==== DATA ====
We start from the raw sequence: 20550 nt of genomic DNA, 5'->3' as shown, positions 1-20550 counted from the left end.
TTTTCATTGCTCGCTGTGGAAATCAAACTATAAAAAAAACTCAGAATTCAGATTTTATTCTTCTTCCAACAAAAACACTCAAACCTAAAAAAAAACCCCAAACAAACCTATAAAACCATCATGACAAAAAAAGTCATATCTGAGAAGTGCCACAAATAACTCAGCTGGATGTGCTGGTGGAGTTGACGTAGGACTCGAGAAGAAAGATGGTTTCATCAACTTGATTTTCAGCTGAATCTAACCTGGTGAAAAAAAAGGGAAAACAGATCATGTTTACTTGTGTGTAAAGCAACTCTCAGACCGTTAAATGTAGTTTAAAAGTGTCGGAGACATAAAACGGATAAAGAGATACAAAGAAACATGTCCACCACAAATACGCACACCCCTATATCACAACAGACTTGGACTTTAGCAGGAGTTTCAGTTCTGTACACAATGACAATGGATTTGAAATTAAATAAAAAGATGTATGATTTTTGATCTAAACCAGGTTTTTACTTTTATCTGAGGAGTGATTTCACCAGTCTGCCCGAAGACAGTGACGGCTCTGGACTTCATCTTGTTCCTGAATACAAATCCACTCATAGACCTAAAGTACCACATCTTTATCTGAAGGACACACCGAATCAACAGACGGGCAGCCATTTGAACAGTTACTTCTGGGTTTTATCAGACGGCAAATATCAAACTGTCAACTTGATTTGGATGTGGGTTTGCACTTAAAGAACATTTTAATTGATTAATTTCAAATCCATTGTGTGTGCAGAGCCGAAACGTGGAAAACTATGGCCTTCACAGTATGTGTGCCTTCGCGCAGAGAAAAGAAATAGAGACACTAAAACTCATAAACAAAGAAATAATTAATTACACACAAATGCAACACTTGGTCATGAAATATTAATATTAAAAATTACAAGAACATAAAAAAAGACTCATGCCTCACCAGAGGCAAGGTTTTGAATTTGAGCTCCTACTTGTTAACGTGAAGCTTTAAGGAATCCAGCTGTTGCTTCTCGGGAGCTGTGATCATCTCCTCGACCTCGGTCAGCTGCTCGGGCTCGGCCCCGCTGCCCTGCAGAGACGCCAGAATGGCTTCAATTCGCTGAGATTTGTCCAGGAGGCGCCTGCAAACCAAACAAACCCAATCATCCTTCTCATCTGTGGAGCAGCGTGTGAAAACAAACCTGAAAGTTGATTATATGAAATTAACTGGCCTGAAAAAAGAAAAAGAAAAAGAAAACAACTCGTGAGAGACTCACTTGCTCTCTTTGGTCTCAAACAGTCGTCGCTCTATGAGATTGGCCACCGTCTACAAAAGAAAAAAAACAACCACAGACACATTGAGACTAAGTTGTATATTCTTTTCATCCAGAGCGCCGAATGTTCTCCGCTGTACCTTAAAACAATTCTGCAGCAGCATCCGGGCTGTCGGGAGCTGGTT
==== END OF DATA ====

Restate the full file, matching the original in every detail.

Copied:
We start from the raw sequence: 20550 nt of genomic DNA, 5'->3' as shown, positions 1-20550 counted from the left end.
TTTTCATTGCTCGCTGTGGAAATCAAACTATAAAAAAAACTCAGAATTCAGATTTTATTCTTCTTCCAACAAAAACACTCAAACCTAAAAAAAAACCCCAAACAAACCTATAAAACCATCATGACAAAAAAAGTCATATCTGAGAAGTGCCACAAATAACTCAGCTGGATGTGCTGGTGGAGTTGACGTAGGACTCGAGAAGAAAGATGGTTTCATCAACTTGATTTTCAGCTGAATCTAACCTGGTGAAAAAAAAGGGAAAACAGATCATGTTTACTTGTGTGTAAAGCAACTCTCAGACCGTTAAATGTAGTTTAAAAGTGTCGGAGACATAAAACGGATAAAGAGATACAAAGAAACATGTCCACCACAAATACGCACACCCCTATATCACAACAGACTTGGACTTTAGCAGGAGTTTCAGTTCTGTACACAATGACAATGGATTTGAAATTAAATAAAAAGATGTATGATTTTTGATCTAAACCAGGTTTTTACTTTTATCTGAGGAGTGATTTCACCAGTCTGCCCGAAGACAGTGACGGCTCTGGACTTCATCTTGTTCCTGAATACAAATCCACTCATAGACCTAAAGTACCACATCTTTATCTGAAGGACACACCGAATCAACAGACGGGCAGCCATTTGAACAGTTACTTCTGGGTTTTATCAGACGGCAAATATCAAACTGTCAACTTGATTTGGATGTGGGTTTGCACTTAAAGAACATTTTAATTGATTAATTTCAAATCCATTGTGTGTGCAGAGCCGAAACGTGGAAAACTATGGCCTTCACAGTATGTGTGCCTTCGCGCAGAGAAAAGAAATAGAGACACTAAAACTCATAAACAAAGAAATAATTAATTACACACAAATGCAACACTTGGTCATGAAATATTAATATTAAAAATTACAAGAACATAAAAAAAGACTCATGCCTCACCAGAGGCAAGGTTTTGAATTTGAGCTCCTACTTGTTAACGTGAAGCTTTAAGGAATCCAGCTGTTGCTTCTCGGGAGCTGTGATCATCTCCTCGACCTCGGTCAGCTGCTCGGGCTCGGCCCCGCTGCCCTGCAGAGACGCCAGAATGGCTTCAATTCGCTGAGATTTGTCCAGGAGGCGCCTGCAAACCAAACAAACCCAATCATCCTTCTCATCTGTGGAGCAGCGTGTGAAAACAAACCTGAAAGTTGATTATATGAAATTAACTGGCCTGAAAAAAGAAAAAGAAAAAGAAAACAACTCGTGAGAGACTCACTTGCTCTCTTTGGTCTCAAACAGTCGTCGCTCTATGAGATTGGCCACCGTCTACAAAAGAAAAAAAACAACCACAGACACATTGAGACTAAGTTGTATATTCTTTTCATCCAGAGCGCCGAATGTTCTCCGCTGTACCTTAAAACAATTCTGCAGCAGCATCCGGGCTGTCGGGAGCTGGTT